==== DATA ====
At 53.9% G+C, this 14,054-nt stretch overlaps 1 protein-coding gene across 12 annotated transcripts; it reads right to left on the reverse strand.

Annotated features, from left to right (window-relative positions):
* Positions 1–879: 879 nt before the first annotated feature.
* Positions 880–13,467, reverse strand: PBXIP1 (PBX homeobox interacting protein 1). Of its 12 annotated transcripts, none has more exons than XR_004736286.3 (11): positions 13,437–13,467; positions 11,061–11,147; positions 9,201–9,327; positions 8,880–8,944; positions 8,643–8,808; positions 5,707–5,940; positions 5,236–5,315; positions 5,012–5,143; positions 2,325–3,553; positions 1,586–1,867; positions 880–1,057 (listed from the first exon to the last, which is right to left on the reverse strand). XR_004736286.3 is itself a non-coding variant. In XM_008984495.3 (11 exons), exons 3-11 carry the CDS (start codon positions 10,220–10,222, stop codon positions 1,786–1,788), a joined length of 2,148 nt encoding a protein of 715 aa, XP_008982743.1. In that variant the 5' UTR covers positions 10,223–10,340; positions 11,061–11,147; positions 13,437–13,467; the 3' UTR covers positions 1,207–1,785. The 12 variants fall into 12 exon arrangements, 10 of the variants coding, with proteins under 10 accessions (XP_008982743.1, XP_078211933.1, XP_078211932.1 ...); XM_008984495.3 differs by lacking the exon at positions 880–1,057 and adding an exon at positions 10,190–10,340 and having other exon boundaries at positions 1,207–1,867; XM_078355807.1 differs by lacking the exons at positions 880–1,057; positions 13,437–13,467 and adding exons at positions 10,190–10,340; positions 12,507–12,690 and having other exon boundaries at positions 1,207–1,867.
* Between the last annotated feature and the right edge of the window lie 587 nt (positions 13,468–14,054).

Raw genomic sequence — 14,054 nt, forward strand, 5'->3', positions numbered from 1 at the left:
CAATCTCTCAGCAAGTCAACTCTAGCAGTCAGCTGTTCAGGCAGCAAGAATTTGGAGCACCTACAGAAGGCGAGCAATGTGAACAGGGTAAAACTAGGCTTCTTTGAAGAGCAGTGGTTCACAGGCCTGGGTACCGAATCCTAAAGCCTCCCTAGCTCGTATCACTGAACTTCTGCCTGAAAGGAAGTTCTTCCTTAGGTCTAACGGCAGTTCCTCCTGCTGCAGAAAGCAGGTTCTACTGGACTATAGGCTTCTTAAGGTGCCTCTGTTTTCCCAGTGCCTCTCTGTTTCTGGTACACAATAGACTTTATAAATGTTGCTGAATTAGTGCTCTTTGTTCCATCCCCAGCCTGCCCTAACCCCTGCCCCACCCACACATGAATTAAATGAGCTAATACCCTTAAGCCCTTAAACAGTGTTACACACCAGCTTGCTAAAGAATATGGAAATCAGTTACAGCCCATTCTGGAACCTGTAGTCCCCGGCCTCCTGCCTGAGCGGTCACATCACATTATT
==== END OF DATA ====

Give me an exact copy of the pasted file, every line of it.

At 53.9% G+C, this 14,054-nt stretch overlaps 1 protein-coding gene across 12 annotated transcripts; it reads right to left on the reverse strand.

Annotated features, from left to right (window-relative positions):
* Positions 1–879: 879 nt before the first annotated feature.
* Positions 880–13,467, reverse strand: PBXIP1 (PBX homeobox interacting protein 1). Of its 12 annotated transcripts, none has more exons than XR_004736286.3 (11): positions 13,437–13,467; positions 11,061–11,147; positions 9,201–9,327; positions 8,880–8,944; positions 8,643–8,808; positions 5,707–5,940; positions 5,236–5,315; positions 5,012–5,143; positions 2,325–3,553; positions 1,586–1,867; positions 880–1,057 (listed from the first exon to the last, which is right to left on the reverse strand). XR_004736286.3 is itself a non-coding variant. In XM_008984495.3 (11 exons), exons 3-11 carry the CDS (start codon positions 10,220–10,222, stop codon positions 1,786–1,788), a joined length of 2,148 nt encoding a protein of 715 aa, XP_008982743.1. In that variant the 5' UTR covers positions 10,223–10,340; positions 11,061–11,147; positions 13,437–13,467; the 3' UTR covers positions 1,207–1,785. The 12 variants fall into 12 exon arrangements, 10 of the variants coding, with proteins under 10 accessions (XP_008982743.1, XP_078211933.1, XP_078211932.1 ...); XM_008984495.3 differs by lacking the exon at positions 880–1,057 and adding an exon at positions 10,190–10,340 and having other exon boundaries at positions 1,207–1,867; XM_078355807.1 differs by lacking the exons at positions 880–1,057; positions 13,437–13,467 and adding exons at positions 10,190–10,340; positions 12,507–12,690 and having other exon boundaries at positions 1,207–1,867.
* Between the last annotated feature and the right edge of the window lie 587 nt (positions 13,468–14,054).

Raw genomic sequence — 14,054 nt, forward strand, 5'->3', positions numbered from 1 at the left:
CAATCTCTCAGCAAGTCAACTCTAGCAGTCAGCTGTTCAGGCAGCAAGAATTTGGAGCACCTACAGAAGGCGAGCAATGTGAACAGGGTAAAACTAGGCTTCTTTGAAGAGCAGTGGTTCACAGGCCTGGGTACCGAATCCTAAAGCCTCCCTAGCTCGTATCACTGAACTTCTGCCTGAAAGGAAGTTCTTCCTTAGGTCTAACGGCAGTTCCTCCTGCTGCAGAAAGCAGGTTCTACTGGACTATAGGCTTCTTAAGGTGCCTCTGTTTTCCCAGTGCCTCTCTGTTTCTGGTACACAATAGACTTTATAAATGTTGCTGAATTAGTGCTCTTTGTTCCATCCCCAGCCTGCCCTAACCCCTGCCCCACCCACACATGAATTAAATGAGCTAATACCCTTAAGCCCTTAAACAGTGTTACACACCAGCTTGCTAAAGAATATGGAAATCAGTTACAGCCCATTCTGGAACCTGTAGTCCCCGGCCTCCTGCCTGAGCGGTCACATCACATTATT